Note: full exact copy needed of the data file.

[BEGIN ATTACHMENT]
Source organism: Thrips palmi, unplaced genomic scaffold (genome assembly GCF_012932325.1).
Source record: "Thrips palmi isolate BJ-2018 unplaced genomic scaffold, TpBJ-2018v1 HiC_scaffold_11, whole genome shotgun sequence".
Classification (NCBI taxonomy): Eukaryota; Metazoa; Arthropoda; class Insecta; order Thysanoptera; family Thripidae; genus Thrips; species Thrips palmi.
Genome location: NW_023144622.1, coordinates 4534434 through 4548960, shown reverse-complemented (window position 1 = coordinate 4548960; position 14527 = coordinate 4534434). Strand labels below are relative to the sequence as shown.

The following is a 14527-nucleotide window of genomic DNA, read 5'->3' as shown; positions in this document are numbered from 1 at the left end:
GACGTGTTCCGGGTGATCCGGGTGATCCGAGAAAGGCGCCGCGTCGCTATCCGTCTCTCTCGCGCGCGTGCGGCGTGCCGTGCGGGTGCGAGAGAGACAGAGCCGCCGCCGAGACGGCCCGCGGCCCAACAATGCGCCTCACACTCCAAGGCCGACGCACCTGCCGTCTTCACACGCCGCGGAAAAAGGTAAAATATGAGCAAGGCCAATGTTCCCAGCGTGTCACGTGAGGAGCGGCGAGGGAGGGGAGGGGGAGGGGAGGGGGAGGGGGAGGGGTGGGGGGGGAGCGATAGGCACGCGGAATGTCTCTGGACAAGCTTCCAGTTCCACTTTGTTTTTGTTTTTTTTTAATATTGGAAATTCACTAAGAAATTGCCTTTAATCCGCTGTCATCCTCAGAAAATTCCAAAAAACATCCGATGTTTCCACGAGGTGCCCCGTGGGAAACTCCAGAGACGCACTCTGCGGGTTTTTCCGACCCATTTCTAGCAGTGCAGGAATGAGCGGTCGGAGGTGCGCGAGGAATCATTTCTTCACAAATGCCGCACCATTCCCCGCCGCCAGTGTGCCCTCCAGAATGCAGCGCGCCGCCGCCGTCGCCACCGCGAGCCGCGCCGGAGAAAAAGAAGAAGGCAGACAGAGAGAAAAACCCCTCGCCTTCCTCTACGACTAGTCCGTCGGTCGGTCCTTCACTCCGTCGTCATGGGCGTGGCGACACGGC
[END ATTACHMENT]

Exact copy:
Source organism: Thrips palmi, unplaced genomic scaffold (genome assembly GCF_012932325.1).
Source record: "Thrips palmi isolate BJ-2018 unplaced genomic scaffold, TpBJ-2018v1 HiC_scaffold_11, whole genome shotgun sequence".
Classification (NCBI taxonomy): Eukaryota; Metazoa; Arthropoda; class Insecta; order Thysanoptera; family Thripidae; genus Thrips; species Thrips palmi.
Genome location: NW_023144622.1, coordinates 4534434 through 4548960, shown reverse-complemented (window position 1 = coordinate 4548960; position 14527 = coordinate 4534434). Strand labels below are relative to the sequence as shown.

The following is a 14527-nucleotide window of genomic DNA, read 5'->3' as shown; positions in this document are numbered from 1 at the left end:
GACGTGTTCCGGGTGATCCGGGTGATCCGAGAAAGGCGCCGCGTCGCTATCCGTCTCTCTCGCGCGCGTGCGGCGTGCCGTGCGGGTGCGAGAGAGACAGAGCCGCCGCCGAGACGGCCCGCGGCCCAACAATGCGCCTCACACTCCAAGGCCGACGCACCTGCCGTCTTCACACGCCGCGGAAAAAGGTAAAATATGAGCAAGGCCAATGTTCCCAGCGTGTCACGTGAGGAGCGGCGAGGGAGGGGAGGGGGAGGGGAGGGGGAGGGGGAGGGGTGGGGGGGGAGCGATAGGCACGCGGAATGTCTCTGGACAAGCTTCCAGTTCCACTTTGTTTTTGTTTTTTTTTAATATTGGAAATTCACTAAGAAATTGCCTTTAATCCGCTGTCATCCTCAGAAAATTCCAAAAAACATCCGATGTTTCCACGAGGTGCCCCGTGGGAAACTCCAGAGACGCACTCTGCGGGTTTTTCCGACCCATTTCTAGCAGTGCAGGAATGAGCGGTCGGAGGTGCGCGAGGAATCATTTCTTCACAAATGCCGCACCATTCCCCGCCGCCAGTGTGCCCTCCAGAATGCAGCGCGCCGCCGCCGTCGCCACCGCGAGCCGCGCCGGAGAAAAAGAAGAAGGCAGACAGAGAGAAAAACCCCTCGCCTTCCTCTACGACTAGTCCGTCGGTCGGTCCTTCACTCCGTCGTCATGGGCGTGGCGACACGGC